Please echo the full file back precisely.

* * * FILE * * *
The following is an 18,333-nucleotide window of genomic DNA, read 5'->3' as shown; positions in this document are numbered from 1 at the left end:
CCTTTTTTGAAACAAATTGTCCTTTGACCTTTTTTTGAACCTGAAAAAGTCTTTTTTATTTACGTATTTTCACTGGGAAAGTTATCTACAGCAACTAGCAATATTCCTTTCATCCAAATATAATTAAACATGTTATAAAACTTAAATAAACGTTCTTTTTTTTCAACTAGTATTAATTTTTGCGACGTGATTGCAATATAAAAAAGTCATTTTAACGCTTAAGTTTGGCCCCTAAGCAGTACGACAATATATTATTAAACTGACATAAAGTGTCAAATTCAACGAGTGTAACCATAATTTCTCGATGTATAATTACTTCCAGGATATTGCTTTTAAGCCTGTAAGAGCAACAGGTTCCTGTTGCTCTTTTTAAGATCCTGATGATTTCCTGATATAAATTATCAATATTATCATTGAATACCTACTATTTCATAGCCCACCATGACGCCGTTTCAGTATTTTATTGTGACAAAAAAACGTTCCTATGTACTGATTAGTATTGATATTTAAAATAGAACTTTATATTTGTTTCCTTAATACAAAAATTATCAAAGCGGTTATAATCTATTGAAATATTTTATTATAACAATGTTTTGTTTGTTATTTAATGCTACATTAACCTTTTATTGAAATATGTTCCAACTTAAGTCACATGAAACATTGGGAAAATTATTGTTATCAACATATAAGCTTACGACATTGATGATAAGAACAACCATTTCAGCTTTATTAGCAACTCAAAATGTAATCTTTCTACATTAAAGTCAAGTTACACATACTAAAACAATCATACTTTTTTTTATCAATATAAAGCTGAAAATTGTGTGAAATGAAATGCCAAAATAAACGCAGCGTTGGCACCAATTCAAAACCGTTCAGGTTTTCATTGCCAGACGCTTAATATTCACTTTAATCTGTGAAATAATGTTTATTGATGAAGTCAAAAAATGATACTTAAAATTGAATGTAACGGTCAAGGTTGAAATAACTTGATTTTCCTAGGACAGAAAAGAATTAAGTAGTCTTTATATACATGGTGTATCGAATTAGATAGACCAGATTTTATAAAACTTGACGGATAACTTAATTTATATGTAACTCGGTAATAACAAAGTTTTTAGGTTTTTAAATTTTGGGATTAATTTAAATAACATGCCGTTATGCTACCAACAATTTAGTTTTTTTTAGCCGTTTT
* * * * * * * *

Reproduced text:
The following is an 18,333-nucleotide window of genomic DNA, read 5'->3' as shown; positions in this document are numbered from 1 at the left end:
CCTTTTTTGAAACAAATTGTCCTTTGACCTTTTTTTGAACCTGAAAAAGTCTTTTTTATTTACGTATTTTCACTGGGAAAGTTATCTACAGCAACTAGCAATATTCCTTTCATCCAAATATAATTAAACATGTTATAAAACTTAAATAAACGTTCTTTTTTTTCAACTAGTATTAATTTTTGCGACGTGATTGCAATATAAAAAAGTCATTTTAACGCTTAAGTTTGGCCCCTAAGCAGTACGACAATATATTATTAAACTGACATAAAGTGTCAAATTCAACGAGTGTAACCATAATTTCTCGATGTATAATTACTTCCAGGATATTGCTTTTAAGCCTGTAAGAGCAACAGGTTCCTGTTGCTCTTTTTAAGATCCTGATGATTTCCTGATATAAATTATCAATATTATCATTGAATACCTACTATTTCATAGCCCACCATGACGCCGTTTCAGTATTTTATTGTGACAAAAAAACGTTCCTATGTACTGATTAGTATTGATATTTAAAATAGAACTTTATATTTGTTTCCTTAATACAAAAATTATCAAAGCGGTTATAATCTATTGAAATATTTTATTATAACAATGTTTTGTTTGTTATTTAATGCTACATTAACCTTTTATTGAAATATGTTCCAACTTAAGTCACATGAAACATTGGGAAAATTATTGTTATCAACATATAAGCTTACGACATTGATGATAAGAACAACCATTTCAGCTTTATTAGCAACTCAAAATGTAATCTTTCTACATTAAAGTCAAGTTACACATACTAAAACAATCATACTTTTTTTTATCAATATAAAGCTGAAAATTGTGTGAAATGAAATGCCAAAATAAACGCAGCGTTGGCACCAATTCAAAACCGTTCAGGTTTTCATTGCCAGACGCTTAATATTCACTTTAATCTGTGAAATAATGTTTATTGATGAAGTCAAAAAATGATACTTAAAATTGAATGTAACGGTCAAGGTTGAAATAACTTGATTTTCCTAGGACAGAAAAGAATTAAGTAGTCTTTATATACATGGTGTATCGAATTAGATAGACCAGATTTTATAAAACTTGACGGATAACTTAATTTATATGTAACTCGGTAATAACAAAGTTTTTAGGTTTTTAAATTTTGGGATTAATTTAAATAACATGCCGTTATGCTACCAACAATTTAGTTTTTTTTAGCCGTTTT